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We introduce the Mindboggle-101 dataset, the largest and most complete set of free, publicly accessible, manually labeled human brain images. To manually label the macroscopic anatomy in magnetic resonance images of 101 healthy participants, we created a new cortical labeling protocol that relies on robust anatomical landmarks and minimal manual edits after initialization with automated labels. The "Desikan-Killiany-Tourville" (DKT) protocol is intended to improve the ease, consistency, and accuracy of labeling human cortical areas. Given how difficult it is to label brains, the Mindboggle-101 dataset is intended to serve as brain atlases for use in labeling other brains, as a normative dataset to establish morphometric variation in a healthy population for comparison against clinical populations, and contribute to the development, training, testing, and evaluation of automated registration and labeling algorithms. To this end, we also introduce benchmarks for the evaluation of such algorithms by comparing our manual labels with labels automatically generated by probabilistic and multi-atlas registration-based approaches. All data and related software and updated information are available on the http://mindboggle.info/data website.
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A variant of the popular nonparametric nonuniform intensity normalization (N3) algorithm is proposed for bias field correction. Given the superb performance of N3 and its public availability, it has been the subject of several evaluation studies. These studies have demonstrated the importance of certain parameters associated with the B -spline least-squares fitting. We propose the substitution of a recently developed fast and robust B-spline approximation routine and a modified hierarchical optimization scheme for improved bias field correction over the original N3 algorithm. Similar to the N3 algorithm, we also make the source code, testing, and technical documentation of our contribution, which we denote as ??N4ITK,?? available to the public through the Insight Toolkit of the National Institutes of Health. Performance assessment is demonstrated using simulated data from the publicly available Brainweb database, hyperpolarized <sup>3</sup>He lung image data, and 9.4T postmortem hippocampus data.
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The United States National Institutes of Health (NIH) commit significant support to open-source data and software resources in order to foment reproducibility in the biomedical imaging sciences. Here, we report and evaluate a recent product of this commitment: Advanced Neuroimaging Tools (ANTs), which is approaching its 2.0 release. The ANTs open source software library consists of a suite of state-of-the-art image registration, segmentation and template building tools for quantitative morphometric analysis. In this work, we use ANTs to quantify, for the first time, the impact of similarity metrics on the affine and deformable components of a template-based normalization study. We detail the ANTs implementation of three similarity metrics: squared intensity difference, a new and faster cross-correlation, and voxel-wise mutual information. We then use two-fold cross-validation to compare their performance on openly available, manually labeled, T1-weighted MRI brain image data of 40 subjects (UCLA's LPBA40 dataset). We report evaluation results on cortical and whole brain labels for both the affine and deformable components of the registration. Results indicate that the best ANTs methods are competitive with existing brain extraction results (Jaccard=0.958) and cortical labeling approaches. Mutual information affine mapping combined with cross-correlation diffeomorphic mapping gave the best cortical labeling results (Jaccard=0.669±0.022). Furthermore, our two-fold cross-validation allows us to quantify the similarity of templates derived from different subgroups. Our open code, data and evaluation scripts set performance benchmark parameters for this state-of-the-art toolkit. This is the first study to use a consistent transformation framework to provide a reproducible evaluation of the isolated effect of the similarity metric on optimal template construction and brain labeling.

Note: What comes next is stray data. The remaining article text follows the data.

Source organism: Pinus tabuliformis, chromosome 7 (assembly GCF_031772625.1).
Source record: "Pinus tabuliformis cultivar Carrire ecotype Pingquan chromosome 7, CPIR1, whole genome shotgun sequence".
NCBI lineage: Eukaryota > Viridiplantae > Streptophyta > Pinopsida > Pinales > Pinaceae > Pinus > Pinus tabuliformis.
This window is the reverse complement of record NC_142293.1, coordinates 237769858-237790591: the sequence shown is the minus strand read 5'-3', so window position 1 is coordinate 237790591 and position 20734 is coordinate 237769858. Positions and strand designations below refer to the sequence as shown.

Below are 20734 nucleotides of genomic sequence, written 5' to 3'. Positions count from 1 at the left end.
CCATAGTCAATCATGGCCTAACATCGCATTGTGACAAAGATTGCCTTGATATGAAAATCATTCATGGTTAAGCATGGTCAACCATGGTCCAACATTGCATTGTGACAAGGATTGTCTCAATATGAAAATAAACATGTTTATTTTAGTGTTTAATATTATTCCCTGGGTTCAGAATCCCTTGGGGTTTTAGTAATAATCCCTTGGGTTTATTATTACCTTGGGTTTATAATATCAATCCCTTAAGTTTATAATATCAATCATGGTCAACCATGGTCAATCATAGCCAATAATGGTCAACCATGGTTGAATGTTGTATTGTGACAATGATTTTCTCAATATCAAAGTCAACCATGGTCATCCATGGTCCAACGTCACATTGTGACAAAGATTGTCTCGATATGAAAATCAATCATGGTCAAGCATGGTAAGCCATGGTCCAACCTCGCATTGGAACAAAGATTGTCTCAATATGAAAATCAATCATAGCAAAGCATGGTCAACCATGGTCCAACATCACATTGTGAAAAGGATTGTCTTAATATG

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We present a technique for automatically assigning a neuroanatomical label to each voxel in an MRI volume based on probabilistic information automatically estimated from a manually labeled training set. In contrast to existing segmentation procedures that only label a small number of tissue classes, the current method assigns one of 37 labels to each voxel, including left and right caudate, putamen, pallidum, thalamus, lateral ventricles, hippocampus, and amygdala. The classification technique employs a registration procedure that is robust to anatomical variability, including the ventricular enlargement typically associated with neurological diseases and aging. The technique is shown to be comparable in accuracy to manual labeling, and of sufficient sensitivity to robustly detect changes in the volume of noncortical structures that presage the onset of probable Alzheimer's disease.
Reliability of brain volume measurements: A test-retest dataset
  • J Maclaren
  • Z Han
  • S B Vos
  • N Fischbein
  • R Bammer
Maclaren J, Han Z, Vos SB, Fischbein N, Bammer R. (2014). Reliability of brain volume measurements: A test-retest dataset. Scienti c Data, 1, 140037. http://dx.doi.org/10.6084/m9. Gshare.929651